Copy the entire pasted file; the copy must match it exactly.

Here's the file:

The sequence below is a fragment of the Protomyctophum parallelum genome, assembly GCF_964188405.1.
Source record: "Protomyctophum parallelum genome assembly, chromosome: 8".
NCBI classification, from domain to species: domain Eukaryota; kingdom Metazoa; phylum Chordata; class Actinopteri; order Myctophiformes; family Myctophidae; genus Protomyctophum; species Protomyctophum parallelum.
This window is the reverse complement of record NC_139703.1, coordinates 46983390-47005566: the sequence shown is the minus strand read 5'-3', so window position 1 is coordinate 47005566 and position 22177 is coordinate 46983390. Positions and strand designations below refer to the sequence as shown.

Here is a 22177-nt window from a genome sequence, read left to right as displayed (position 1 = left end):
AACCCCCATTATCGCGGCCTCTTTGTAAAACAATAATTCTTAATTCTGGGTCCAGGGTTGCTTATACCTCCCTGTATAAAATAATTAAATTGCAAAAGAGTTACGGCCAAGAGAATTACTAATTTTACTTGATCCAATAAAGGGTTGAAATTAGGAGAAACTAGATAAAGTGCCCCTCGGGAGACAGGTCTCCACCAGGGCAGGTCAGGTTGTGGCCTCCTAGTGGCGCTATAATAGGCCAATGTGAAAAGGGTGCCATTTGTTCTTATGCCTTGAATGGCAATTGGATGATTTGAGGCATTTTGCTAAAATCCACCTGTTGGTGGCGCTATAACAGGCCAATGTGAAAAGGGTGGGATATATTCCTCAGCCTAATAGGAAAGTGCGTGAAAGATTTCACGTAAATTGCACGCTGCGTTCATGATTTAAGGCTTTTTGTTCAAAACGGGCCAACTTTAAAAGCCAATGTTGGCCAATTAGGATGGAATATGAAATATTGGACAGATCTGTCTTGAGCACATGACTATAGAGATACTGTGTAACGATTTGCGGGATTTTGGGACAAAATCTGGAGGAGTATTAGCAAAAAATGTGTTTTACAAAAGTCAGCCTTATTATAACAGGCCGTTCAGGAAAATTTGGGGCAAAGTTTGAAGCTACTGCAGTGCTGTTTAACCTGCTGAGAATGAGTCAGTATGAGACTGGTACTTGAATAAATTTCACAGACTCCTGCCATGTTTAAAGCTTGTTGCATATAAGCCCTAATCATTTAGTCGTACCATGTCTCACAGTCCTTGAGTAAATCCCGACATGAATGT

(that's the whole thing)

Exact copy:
The sequence below is a fragment of the Protomyctophum parallelum genome, assembly GCF_964188405.1.
Source record: "Protomyctophum parallelum genome assembly, chromosome: 8".
NCBI classification, from domain to species: domain Eukaryota; kingdom Metazoa; phylum Chordata; class Actinopteri; order Myctophiformes; family Myctophidae; genus Protomyctophum; species Protomyctophum parallelum.
This window is the reverse complement of record NC_139703.1, coordinates 46983390-47005566: the sequence shown is the minus strand read 5'-3', so window position 1 is coordinate 47005566 and position 22177 is coordinate 46983390. Positions and strand designations below refer to the sequence as shown.

Here is a 22177-nt window from a genome sequence, read left to right as displayed (position 1 = left end):
AACCCCCATTATCGCGGCCTCTTTGTAAAACAATAATTCTTAATTCTGGGTCCAGGGTTGCTTATACCTCCCTGTATAAAATAATTAAATTGCAAAAGAGTTACGGCCAAGAGAATTACTAATTTTACTTGATCCAATAAAGGGTTGAAATTAGGAGAAACTAGATAAAGTGCCCCTCGGGAGACAGGTCTCCACCAGGGCAGGTCAGGTTGTGGCCTCCTAGTGGCGCTATAATAGGCCAATGTGAAAAGGGTGCCATTTGTTCTTATGCCTTGAATGGCAATTGGATGATTTGAGGCATTTTGCTAAAATCCACCTGTTGGTGGCGCTATAACAGGCCAATGTGAAAAGGGTGGGATATATTCCTCAGCCTAATAGGAAAGTGCGTGAAAGATTTCACGTAAATTGCACGCTGCGTTCATGATTTAAGGCTTTTTGTTCAAAACGGGCCAACTTTAAAAGCCAATGTTGGCCAATTAGGATGGAATATGAAATATTGGACAGATCTGTCTTGAGCACATGACTATAGAGATACTGTGTAACGATTTGCGGGATTTTGGGACAAAATCTGGAGGAGTATTAGCAAAAAATGTGTTTTACAAAAGTCAGCCTTATTATAACAGGCCGTTCAGGAAAATTTGGGGCAAAGTTTGAAGCTACTGCAGTGCTGTTTAACCTGCTGAGAATGAGTCAGTATGAGACTGGTACTTGAATAAATTTCACAGACTCCTGCCATGTTTAAAGCTTGTTGCATATAAGCCCTAATCATTTAGTCGTACCATGTCTCACAGTCCTTGAGTAAATCCCGACATGAATGT